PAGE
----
Poor countries, especially in Africa, shouldn't put all the blame on G8 for failing to provide them with the all the help they need. It's them who should clean their house to make better use of the help they already receive. It's shameful that as independent countries, they still need supervision from donor countries and organisations to know where their money go. Good governance and international cooperation is the key to eradicating poverty. G8 isn't essentially an emergency fund for the poor.

Watch the video broadcast on BBC Haveyoursay

Listen to part of the conversation on BBC Haveyoursay broadcast on June 10th, 2007

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Tuesday, June 05, 2007

London 2012 Olympic Games Logo

The logo has shapes looking like "Z". There are also the five circles. Using my "skills" in interpreting plastic art, I think the "Z" shapes and the circles stand for zero !. This means there will be zero tolerance during the next Olympic Games.

The proposed colours are slightly like those of traffic lights: green, orange and red. This means when the games are held everybody should know when to stop or go!

The symbol is repeated three times in different shapes from the biggest to the smallest. This means there are giant participants as well as dwarf ones.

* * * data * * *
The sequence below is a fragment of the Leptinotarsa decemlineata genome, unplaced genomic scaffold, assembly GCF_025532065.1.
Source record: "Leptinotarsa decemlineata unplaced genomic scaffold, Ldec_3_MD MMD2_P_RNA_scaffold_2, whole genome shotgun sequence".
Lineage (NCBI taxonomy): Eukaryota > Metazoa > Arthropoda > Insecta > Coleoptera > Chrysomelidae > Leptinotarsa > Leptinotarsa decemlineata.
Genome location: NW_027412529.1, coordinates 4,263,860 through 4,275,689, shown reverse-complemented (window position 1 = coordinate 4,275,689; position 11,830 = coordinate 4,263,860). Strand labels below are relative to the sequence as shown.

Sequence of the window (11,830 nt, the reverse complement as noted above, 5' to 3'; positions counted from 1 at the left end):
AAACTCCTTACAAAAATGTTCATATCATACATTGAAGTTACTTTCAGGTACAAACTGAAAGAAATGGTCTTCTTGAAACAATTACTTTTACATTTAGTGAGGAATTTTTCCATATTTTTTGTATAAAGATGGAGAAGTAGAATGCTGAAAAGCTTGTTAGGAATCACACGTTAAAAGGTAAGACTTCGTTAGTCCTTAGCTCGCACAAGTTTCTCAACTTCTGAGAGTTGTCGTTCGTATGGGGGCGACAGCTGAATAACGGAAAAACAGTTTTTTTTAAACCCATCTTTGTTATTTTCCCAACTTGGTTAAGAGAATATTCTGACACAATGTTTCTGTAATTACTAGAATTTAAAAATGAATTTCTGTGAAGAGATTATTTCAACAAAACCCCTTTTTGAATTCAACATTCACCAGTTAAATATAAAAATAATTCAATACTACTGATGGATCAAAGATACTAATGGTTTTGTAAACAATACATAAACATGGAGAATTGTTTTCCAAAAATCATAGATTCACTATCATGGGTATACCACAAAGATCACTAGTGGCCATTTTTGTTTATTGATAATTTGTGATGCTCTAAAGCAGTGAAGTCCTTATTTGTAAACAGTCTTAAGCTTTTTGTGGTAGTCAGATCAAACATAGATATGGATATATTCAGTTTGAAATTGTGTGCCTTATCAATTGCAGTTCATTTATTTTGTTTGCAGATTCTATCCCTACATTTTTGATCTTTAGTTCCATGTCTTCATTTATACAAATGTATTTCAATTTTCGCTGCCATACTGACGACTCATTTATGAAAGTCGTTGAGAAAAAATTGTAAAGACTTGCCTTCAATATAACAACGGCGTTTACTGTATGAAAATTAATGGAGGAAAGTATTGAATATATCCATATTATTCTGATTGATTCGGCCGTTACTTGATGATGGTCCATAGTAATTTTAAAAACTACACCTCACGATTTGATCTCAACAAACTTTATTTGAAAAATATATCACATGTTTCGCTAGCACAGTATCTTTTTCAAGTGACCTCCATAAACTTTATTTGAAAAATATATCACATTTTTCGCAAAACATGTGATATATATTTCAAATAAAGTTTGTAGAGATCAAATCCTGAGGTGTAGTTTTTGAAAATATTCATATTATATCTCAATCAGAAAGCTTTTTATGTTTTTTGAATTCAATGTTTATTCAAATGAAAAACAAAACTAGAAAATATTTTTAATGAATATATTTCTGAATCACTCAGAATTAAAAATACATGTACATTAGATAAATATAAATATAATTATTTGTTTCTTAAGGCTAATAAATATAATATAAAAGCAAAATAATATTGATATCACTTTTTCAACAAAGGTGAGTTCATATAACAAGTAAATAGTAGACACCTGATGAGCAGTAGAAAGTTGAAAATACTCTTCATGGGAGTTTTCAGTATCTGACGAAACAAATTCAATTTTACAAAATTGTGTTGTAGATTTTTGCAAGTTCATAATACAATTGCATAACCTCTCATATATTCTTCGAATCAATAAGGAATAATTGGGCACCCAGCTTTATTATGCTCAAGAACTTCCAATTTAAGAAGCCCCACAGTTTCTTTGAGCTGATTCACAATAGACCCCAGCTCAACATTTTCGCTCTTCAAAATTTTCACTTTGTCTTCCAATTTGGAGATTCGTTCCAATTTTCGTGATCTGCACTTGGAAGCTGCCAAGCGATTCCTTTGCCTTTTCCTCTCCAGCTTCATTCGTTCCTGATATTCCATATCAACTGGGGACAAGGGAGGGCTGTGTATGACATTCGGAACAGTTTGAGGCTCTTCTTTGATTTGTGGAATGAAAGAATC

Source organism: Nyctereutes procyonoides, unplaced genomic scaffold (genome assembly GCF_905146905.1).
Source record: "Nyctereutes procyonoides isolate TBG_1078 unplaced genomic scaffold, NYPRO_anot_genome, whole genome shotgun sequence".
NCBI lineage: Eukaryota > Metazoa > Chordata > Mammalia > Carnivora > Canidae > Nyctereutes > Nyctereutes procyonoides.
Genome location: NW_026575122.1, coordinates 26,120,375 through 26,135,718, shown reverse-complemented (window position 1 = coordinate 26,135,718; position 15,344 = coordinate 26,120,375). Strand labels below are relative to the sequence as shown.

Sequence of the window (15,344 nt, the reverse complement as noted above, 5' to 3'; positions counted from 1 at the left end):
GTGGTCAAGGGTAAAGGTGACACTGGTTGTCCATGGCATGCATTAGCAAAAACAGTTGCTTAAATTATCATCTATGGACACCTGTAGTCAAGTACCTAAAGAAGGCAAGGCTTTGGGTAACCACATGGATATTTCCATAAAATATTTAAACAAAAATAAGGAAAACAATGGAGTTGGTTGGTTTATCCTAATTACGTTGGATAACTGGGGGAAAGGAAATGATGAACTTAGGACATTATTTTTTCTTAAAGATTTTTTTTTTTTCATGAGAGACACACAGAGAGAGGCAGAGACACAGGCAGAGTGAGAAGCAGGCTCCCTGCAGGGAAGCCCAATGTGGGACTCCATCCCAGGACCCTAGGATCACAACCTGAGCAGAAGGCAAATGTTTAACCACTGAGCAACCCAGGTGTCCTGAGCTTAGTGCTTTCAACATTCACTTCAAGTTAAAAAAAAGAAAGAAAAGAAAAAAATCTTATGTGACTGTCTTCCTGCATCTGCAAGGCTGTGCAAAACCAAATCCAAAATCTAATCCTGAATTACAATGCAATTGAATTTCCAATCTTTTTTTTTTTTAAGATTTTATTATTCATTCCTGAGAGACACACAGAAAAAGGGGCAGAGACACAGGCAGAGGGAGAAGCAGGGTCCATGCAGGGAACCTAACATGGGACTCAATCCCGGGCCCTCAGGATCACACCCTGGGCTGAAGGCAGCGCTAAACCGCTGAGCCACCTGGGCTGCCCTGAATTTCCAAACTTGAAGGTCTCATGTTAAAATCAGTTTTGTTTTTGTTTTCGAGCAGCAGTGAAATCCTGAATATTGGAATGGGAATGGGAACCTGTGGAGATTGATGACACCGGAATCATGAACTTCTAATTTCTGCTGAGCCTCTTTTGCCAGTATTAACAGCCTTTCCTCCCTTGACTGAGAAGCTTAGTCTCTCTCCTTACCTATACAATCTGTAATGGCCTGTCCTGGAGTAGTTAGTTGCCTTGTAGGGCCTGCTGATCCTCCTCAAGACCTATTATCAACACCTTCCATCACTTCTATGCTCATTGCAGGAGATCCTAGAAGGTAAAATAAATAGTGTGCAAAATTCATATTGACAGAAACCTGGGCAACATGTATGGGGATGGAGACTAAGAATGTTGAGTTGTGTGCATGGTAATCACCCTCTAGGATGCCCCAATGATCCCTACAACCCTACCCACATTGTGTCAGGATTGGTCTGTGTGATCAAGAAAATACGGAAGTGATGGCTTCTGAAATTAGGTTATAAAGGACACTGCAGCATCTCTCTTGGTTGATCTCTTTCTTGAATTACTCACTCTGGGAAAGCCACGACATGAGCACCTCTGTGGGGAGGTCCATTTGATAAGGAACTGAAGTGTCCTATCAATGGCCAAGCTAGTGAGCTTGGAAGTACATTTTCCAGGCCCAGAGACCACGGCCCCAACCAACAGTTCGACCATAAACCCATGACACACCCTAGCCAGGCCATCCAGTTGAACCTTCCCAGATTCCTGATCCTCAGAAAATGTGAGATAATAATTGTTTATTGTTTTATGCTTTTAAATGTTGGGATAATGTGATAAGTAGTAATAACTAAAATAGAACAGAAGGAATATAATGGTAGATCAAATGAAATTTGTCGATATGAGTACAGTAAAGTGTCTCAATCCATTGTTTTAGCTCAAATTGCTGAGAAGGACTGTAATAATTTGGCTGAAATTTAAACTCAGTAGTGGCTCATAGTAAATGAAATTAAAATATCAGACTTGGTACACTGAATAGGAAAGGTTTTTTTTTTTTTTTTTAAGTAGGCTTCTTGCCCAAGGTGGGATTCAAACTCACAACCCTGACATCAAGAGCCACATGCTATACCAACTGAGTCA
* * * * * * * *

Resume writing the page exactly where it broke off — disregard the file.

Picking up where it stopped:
The shapes if animated can present a good cartoon.

For these reasons, I stand perplexed. Being utterly ignorant in art, I can interpret the logo just from what it looks on the surface as I don't have the skill to get into the mind of the artist(s) who made it.

The Consequences of the Six Day War

The Six Day War was a war between words and deeds. Egyptian President Gamal Abdel Nasser was an enthusiastic Arab leader who had only projects for his ideology without the effective means to implement them. He tried to bite more than he could chew. Either out of military ignorance, excessive zeal or dependence on good luck, he tried to confront Israel, which was a superpower in the region considering its air superiority.

While the war was a “Naksa” or setback for the Arab countries involved in that war, mainly Egypt, Jordan and Syria, it must be seen as an epic victory for Israel. In a short time, it fought three countries much bigger than it in population and surface. Israel got more than it hoped for as it acquired more land, creating international tension in the region. That made it in a stronger position. The dream of Egyptian President Gamal Abdel Nasser just evaporated. His dream of Arab Unity was replaced by Arab frictions. “Wiping out” Israel changed into “Bigger Israel”. That gave just boost to Israel, which became seen as a victim of “Arab aggression”.